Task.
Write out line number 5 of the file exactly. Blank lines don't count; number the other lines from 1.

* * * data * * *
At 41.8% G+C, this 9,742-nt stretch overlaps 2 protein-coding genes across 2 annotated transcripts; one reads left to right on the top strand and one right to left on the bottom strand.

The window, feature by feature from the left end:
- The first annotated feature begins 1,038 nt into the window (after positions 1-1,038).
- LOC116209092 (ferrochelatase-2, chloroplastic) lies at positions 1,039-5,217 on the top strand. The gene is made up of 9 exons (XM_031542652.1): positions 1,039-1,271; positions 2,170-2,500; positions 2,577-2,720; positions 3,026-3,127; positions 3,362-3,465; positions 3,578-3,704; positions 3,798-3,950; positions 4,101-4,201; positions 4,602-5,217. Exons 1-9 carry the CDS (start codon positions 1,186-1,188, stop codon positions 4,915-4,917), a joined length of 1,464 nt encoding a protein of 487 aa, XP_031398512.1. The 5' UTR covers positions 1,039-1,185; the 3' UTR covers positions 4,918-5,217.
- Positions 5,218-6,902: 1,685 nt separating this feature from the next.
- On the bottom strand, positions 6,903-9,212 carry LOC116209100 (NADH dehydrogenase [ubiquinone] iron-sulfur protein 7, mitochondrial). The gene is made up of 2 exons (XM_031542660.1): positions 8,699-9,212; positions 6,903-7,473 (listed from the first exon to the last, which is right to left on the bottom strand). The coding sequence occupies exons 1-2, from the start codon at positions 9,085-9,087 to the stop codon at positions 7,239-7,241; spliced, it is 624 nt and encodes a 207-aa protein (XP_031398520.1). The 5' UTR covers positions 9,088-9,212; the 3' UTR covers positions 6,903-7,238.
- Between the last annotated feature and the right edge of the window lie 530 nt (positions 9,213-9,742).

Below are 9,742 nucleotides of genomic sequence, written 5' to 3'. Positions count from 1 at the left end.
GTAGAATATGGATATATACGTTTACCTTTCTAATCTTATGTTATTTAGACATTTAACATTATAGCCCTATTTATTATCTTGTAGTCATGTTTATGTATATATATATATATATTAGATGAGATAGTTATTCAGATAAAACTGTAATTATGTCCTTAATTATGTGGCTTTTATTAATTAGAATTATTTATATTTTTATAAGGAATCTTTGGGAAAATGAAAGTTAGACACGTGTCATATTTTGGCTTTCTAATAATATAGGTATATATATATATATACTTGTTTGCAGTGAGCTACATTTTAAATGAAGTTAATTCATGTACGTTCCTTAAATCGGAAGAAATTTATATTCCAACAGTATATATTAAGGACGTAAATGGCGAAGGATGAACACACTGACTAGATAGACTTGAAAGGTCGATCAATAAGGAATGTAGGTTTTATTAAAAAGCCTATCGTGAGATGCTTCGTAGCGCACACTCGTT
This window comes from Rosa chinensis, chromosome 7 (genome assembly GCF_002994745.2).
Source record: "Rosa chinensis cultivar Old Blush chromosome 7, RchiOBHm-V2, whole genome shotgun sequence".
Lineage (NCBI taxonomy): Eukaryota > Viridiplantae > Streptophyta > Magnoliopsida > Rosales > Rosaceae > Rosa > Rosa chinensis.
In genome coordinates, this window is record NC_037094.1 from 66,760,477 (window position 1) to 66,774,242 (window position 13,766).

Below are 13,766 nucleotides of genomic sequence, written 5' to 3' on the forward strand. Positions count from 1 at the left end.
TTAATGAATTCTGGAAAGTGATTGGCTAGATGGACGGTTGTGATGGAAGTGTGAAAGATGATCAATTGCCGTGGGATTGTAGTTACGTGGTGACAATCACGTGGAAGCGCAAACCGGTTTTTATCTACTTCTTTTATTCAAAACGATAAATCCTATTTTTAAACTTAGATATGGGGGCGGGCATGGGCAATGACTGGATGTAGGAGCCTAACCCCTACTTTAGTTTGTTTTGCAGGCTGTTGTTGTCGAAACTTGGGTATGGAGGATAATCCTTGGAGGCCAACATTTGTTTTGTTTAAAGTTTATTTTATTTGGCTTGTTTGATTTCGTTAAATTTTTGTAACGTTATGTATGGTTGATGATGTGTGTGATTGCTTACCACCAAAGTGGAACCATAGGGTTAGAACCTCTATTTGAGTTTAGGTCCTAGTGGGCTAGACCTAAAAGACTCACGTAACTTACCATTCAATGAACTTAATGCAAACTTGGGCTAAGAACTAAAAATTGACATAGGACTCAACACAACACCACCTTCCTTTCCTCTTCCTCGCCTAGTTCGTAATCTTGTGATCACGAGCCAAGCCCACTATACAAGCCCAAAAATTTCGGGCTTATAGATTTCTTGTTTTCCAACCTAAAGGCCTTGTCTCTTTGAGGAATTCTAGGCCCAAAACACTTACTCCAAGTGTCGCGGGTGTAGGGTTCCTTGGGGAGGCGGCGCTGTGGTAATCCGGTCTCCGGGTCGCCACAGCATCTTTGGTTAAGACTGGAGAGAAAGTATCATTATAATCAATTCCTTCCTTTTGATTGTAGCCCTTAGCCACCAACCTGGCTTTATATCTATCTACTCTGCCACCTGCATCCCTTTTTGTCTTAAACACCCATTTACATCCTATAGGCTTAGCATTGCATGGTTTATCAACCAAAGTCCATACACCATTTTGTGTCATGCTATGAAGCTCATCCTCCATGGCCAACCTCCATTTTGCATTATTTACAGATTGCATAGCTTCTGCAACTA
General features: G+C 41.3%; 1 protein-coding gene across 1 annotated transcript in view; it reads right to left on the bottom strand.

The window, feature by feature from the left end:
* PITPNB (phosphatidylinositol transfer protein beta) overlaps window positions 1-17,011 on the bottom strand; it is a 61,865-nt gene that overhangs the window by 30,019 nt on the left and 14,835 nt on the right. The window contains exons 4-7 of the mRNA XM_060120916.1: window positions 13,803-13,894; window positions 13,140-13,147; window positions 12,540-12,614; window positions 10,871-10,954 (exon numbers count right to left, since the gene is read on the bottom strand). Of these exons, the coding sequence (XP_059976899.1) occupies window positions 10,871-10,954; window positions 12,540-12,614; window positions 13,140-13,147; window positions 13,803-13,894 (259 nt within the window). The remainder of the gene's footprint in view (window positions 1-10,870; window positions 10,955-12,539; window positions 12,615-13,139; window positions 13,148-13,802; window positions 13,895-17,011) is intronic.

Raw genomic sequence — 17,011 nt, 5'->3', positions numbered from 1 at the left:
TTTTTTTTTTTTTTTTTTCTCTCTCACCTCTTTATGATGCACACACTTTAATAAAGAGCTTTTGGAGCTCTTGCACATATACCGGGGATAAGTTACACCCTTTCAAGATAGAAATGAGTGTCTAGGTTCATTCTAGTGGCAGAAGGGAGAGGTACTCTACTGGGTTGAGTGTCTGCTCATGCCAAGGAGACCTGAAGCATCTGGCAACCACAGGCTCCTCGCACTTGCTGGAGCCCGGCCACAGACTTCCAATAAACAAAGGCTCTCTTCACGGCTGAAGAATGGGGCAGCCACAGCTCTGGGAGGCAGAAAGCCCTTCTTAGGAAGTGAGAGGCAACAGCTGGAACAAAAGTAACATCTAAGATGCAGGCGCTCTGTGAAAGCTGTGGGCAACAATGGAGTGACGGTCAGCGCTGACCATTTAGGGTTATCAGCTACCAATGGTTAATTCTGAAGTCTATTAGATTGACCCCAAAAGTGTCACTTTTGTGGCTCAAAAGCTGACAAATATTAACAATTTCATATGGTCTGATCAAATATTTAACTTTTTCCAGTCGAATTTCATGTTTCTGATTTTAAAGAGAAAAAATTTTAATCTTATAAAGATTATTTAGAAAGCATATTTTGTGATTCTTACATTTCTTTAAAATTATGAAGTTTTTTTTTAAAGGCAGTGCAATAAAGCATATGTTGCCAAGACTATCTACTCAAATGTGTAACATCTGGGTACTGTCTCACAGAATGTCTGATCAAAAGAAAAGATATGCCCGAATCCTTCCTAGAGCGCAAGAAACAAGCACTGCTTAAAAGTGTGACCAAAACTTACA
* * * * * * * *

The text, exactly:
- Positions 5,218-6,902: 1,685 nt separating this feature from the next.